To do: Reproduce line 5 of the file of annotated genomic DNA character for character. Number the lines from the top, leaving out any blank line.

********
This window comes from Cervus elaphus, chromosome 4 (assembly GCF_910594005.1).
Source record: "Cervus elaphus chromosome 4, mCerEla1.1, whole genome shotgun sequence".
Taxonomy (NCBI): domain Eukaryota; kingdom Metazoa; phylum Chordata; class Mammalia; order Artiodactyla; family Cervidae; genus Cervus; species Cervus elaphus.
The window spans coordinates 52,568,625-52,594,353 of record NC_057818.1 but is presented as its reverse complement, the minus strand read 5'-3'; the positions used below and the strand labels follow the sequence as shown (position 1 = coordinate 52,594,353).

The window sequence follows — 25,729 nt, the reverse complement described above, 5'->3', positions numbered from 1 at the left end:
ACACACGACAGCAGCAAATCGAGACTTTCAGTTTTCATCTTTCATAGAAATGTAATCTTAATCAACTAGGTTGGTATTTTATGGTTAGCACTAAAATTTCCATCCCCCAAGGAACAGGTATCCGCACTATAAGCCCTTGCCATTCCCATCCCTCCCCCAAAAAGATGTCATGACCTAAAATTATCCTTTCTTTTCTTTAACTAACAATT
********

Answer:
The window sequence follows — 25,729 nt, the reverse complement described above, 5'->3', positions numbered from 1 at the left end: